And the Innocents

Died for it again;
No katana was broken,
But virgin children.

The mountains melt
Like wax before the Lord; and
Men's faces melted.

(But we were only
Following orders. We were
Fighting fanatics.)

Over the kingdom,
The power and the glory
Irradiated --

Cherry branches bled
Out into the Pacific,
Silence to silence.

A little girl's eyes
Full of glass shards, plucked out by
Her mother's black hands.

A strapping soldier's
Picture, cracked in the wreck that
Crushes his father.

The Light had foretold
The exodus It would lead
From Jerusalem

Before only three:
But that day, many were led
Up on the mountain,

In a pillar of
Cloud, in a pillar of fire,
White and red and white.

Forgive, forgive us,
Christ whom we crucified
In uncounted souls.

Agnus Dei, qui tollis
Peccata mundi, dona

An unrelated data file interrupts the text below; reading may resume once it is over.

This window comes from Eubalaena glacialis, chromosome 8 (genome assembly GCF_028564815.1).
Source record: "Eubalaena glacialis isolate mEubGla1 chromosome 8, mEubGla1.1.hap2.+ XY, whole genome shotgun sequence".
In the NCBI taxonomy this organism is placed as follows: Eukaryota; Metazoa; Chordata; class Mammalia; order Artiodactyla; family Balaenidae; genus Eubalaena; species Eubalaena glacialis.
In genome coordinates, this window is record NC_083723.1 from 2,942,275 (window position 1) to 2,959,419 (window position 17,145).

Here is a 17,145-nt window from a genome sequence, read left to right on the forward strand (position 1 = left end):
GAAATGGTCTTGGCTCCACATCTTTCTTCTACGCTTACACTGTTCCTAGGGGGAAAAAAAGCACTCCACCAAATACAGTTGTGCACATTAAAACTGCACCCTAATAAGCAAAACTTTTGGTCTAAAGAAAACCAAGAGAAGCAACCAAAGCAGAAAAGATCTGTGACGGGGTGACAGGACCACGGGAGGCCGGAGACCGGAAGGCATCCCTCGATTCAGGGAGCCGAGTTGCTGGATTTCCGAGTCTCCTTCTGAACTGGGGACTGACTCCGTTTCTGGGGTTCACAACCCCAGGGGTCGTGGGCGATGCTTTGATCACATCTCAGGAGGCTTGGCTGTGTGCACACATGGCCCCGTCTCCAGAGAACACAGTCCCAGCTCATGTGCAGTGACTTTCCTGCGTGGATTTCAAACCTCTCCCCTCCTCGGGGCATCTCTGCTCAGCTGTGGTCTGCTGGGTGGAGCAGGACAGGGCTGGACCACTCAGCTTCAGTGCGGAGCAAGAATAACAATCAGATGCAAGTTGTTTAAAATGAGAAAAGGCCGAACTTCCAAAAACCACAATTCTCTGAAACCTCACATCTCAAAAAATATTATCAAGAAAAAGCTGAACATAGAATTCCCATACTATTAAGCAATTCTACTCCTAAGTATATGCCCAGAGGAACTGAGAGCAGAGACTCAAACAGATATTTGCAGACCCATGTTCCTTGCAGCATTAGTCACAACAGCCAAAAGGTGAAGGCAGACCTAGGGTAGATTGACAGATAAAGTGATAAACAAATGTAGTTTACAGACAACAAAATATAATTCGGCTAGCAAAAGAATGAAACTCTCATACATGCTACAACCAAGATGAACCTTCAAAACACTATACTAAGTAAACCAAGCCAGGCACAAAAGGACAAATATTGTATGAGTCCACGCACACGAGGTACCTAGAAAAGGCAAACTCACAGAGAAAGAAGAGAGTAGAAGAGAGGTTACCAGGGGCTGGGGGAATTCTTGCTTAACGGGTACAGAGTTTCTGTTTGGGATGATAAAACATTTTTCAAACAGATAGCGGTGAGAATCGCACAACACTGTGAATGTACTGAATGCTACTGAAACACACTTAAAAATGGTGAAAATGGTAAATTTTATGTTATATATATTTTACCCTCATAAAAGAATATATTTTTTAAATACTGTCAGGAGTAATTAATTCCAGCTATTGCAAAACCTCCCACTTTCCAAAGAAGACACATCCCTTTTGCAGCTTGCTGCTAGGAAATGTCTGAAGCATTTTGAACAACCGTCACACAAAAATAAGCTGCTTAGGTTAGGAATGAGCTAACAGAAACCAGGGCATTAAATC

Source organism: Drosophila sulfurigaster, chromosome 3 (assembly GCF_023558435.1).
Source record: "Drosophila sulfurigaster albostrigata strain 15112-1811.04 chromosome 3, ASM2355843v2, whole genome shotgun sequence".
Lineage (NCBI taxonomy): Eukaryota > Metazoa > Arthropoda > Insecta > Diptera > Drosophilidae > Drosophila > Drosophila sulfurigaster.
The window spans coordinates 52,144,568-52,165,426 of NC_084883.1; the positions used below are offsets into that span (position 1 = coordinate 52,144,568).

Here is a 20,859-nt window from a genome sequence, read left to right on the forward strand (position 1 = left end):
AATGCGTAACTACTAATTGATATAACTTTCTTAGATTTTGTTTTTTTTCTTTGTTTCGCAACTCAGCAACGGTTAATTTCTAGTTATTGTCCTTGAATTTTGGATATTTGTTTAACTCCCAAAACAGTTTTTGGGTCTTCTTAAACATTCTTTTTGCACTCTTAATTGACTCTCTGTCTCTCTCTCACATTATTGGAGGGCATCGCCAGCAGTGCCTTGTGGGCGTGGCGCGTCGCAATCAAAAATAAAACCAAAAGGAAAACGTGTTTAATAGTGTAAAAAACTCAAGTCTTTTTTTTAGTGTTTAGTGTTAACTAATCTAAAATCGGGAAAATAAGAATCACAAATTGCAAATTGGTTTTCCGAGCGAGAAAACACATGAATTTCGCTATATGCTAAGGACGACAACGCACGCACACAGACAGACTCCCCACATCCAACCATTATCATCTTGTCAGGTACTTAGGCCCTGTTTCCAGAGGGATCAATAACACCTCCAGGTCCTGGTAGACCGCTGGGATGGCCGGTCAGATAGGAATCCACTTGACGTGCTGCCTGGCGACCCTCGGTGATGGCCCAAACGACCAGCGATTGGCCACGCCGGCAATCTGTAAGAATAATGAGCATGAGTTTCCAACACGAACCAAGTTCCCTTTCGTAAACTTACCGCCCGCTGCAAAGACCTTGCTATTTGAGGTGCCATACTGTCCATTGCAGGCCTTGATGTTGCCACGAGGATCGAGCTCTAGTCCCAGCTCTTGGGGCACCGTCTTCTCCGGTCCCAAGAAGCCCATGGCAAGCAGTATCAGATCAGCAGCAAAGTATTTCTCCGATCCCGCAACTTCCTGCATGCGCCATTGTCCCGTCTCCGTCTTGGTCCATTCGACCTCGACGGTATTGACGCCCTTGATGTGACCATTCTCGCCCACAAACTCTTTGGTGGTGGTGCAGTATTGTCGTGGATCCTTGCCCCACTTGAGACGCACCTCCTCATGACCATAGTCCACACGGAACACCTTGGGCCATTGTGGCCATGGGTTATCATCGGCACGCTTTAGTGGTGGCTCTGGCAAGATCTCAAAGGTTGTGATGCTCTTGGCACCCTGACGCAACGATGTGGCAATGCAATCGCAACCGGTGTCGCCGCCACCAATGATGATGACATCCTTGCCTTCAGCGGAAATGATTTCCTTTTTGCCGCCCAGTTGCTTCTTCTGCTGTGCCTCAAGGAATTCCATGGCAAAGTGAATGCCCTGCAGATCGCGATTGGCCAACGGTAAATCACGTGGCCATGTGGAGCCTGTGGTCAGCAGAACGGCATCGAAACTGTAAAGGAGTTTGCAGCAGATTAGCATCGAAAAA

Eis requiem.

Icon of the Transfiguration from St. Catherine's Monastery on Mount Sinai

+     +     +     +     +     +     +


Title. The Japanese phrase chi ni wa odayaka is used to translate the text "peace on earth" in Luke 2.14.

1st stanza. It has been suggested that the sun-disc that adorns the Japanese flag may have been inspired in part by a popular lunch dish, consisting in a box of rice with a pickled plum in the middle. Regardless, fruits and flowers and their colors play a significant role in Japanese aesthetics.

3rd stanza. The "woman" is of course the Enola Gay, which was named for the mother of the pilot, Colonel Paul Tibbets. The H-bomb it carried was nicknamed "Little Boy."